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To grow a brand, develop talent from within, says De Vere CEO

Over the past 12 years, I have been privileged to run some of the most exciting hotel brands in the UK, including Malmaison, Hotel du Vin and De Vere.

These brands have all had one thing in common: the cornerstone to their success has been investment in people, and prioritising people ahead of the normal corporate ‘humdrum’.

For me, growing talent from within has been the main focus when embedding the true DNA and culture of a brand.

In 2004, I returned to Malmaison as CEO, having been away for four years. I was shocked to find the talent that had been so pivotal in the launch of the brand had left. The ‘hand of corporate’ had squeezed the goodness out of the brand. A brand that was once so rich in talent had lost its soul.

We immediately changed the agenda: people had to be first. We put more budget behind the development of people and ditched the name HR in favour of ‘people development’. To grow a brand, you need to develop the talent from within.

Two years ago, when I joined De Vere, I could see again that talent was not ‘buzzed up’. We were miles off staff engagement and job enrichment, and the talent bank was dormant. But my people development director Mike Williams and I could see the business was packed with talented people who were yearning to grow.

Recognition tools such as rising star programmes and Purple Cubed’s Talent Toolbox helped us unearth this talent. Now, we are focused on growing the Village Urban Resort brand. We are opening in Aberdeen and Edinburgh next year, and Glasgow soon after. Finding sites is easy. Financing is getting easier. Finding the right people is always the hardest part. But now, two years on, we have the talent ready to fill the key positions in our new openings.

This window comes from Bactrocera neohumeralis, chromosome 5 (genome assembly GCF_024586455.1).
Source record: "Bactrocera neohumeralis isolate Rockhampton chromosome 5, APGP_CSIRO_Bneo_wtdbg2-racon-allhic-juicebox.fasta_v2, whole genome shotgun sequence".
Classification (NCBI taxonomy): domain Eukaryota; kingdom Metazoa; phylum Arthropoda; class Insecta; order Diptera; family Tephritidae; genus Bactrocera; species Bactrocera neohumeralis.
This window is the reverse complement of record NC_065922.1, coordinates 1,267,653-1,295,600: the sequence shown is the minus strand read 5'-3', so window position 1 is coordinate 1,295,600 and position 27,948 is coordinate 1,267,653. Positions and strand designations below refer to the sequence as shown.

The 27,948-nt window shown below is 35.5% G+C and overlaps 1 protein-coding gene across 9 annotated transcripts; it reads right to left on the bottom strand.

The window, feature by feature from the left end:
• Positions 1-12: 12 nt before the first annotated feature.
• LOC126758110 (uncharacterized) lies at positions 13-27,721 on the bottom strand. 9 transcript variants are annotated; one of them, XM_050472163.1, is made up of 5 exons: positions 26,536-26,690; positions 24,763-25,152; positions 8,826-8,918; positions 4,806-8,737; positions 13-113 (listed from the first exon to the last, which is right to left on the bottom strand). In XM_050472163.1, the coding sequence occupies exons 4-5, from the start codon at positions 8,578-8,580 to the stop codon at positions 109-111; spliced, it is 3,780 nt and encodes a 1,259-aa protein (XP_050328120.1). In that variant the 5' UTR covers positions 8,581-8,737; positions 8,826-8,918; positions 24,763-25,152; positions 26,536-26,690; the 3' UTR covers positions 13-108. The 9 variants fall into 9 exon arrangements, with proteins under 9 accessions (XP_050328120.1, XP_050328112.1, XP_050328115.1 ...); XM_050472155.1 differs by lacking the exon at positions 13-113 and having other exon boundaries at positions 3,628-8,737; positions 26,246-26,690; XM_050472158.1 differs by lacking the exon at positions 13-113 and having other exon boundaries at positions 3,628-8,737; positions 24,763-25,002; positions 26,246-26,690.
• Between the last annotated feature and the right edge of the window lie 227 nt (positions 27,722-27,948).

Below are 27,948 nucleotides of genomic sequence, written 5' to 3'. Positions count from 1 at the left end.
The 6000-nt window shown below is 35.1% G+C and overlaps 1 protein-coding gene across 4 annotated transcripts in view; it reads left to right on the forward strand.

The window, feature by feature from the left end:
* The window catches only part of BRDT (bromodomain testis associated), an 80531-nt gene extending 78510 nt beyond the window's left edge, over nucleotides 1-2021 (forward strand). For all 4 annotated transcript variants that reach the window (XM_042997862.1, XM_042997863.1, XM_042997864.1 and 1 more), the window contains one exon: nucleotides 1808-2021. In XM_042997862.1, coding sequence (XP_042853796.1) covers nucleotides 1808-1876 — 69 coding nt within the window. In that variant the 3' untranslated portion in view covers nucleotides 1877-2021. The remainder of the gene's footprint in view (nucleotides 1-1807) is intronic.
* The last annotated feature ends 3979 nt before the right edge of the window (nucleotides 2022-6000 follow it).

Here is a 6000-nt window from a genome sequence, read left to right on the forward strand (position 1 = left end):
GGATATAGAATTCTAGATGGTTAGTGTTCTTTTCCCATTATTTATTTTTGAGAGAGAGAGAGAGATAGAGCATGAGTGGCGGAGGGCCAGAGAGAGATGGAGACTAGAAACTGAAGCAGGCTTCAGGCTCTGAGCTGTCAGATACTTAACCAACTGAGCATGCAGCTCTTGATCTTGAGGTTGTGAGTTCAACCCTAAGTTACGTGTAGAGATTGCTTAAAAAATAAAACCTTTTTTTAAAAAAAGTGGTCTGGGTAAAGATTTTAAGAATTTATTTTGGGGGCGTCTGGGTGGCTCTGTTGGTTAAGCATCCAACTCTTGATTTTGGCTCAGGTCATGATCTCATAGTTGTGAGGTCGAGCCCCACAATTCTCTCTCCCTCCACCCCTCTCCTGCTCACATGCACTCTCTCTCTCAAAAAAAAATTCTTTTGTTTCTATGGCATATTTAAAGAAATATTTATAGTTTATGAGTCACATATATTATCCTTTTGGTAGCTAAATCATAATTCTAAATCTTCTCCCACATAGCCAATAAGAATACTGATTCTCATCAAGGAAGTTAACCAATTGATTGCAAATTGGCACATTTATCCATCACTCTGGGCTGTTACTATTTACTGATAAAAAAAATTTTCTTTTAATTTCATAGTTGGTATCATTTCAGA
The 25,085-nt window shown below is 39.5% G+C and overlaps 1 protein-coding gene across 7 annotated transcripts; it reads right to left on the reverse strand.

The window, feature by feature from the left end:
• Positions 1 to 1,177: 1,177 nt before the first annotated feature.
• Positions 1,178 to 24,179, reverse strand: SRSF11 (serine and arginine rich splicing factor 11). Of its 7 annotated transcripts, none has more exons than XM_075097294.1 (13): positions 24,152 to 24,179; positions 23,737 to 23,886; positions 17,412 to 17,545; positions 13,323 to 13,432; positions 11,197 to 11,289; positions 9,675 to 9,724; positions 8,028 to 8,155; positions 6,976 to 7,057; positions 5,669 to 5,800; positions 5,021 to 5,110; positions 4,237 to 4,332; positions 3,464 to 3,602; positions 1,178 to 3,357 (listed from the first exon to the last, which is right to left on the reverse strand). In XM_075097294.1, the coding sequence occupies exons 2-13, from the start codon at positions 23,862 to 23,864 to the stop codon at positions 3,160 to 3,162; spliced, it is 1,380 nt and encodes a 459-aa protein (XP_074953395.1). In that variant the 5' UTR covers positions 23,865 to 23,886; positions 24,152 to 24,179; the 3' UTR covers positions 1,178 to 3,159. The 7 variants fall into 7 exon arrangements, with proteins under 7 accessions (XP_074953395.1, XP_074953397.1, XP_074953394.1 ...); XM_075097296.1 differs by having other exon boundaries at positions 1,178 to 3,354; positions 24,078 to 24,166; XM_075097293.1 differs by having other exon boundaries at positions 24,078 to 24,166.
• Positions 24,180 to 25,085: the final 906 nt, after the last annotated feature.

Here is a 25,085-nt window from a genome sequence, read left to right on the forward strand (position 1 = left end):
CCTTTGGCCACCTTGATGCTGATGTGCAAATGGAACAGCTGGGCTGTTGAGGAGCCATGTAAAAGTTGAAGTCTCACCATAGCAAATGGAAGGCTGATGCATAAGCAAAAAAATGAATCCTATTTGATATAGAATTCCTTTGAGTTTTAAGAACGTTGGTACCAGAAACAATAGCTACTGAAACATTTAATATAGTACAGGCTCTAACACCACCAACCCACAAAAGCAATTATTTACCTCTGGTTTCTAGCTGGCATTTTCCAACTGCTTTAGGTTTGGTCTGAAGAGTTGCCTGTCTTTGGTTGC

Promoting from within has many advantages. ‘Village people’ have the brand running through their veins, and they understand what makes this brand tick and what it stands for. All that, and they don’t cost a recruitment fee.

One of my philosophies is: if you’re good enough, you’re old enough. Many of the young people at Malmaison, Hotel du Vin and De Vere will hopefully look back and see we gave them a chance before most would, because we believed in them. I believe in the kids with fire in the belly, a get-up-and-go ethos, who work hard to get to the top. Hiring comes with an element of risk, but your gut normally tells you what to do. I would advise other CEOs to give young people a chance.

Perfectly piecing together the people jigsaw is what has allowed us to grow and lead. Our cost of recruitment is down year-on-year by £400,000, an 80% saving. Engagement is up by 15%, to 88%, and we have shown a direct correlation between staff engagement and customer satisfaction. Our people are the brand: it’s as simple as that. People development is not a cost, it’s an investment. Too few CEOs in my industry think like this and then wonder why they can’t get the talent to grow their businesses. In the words of Malmaison founder Ken McCulloch: “Great service isn’t a mystery – just hire nice people.”

Robert Cook is CEO of De Vere Group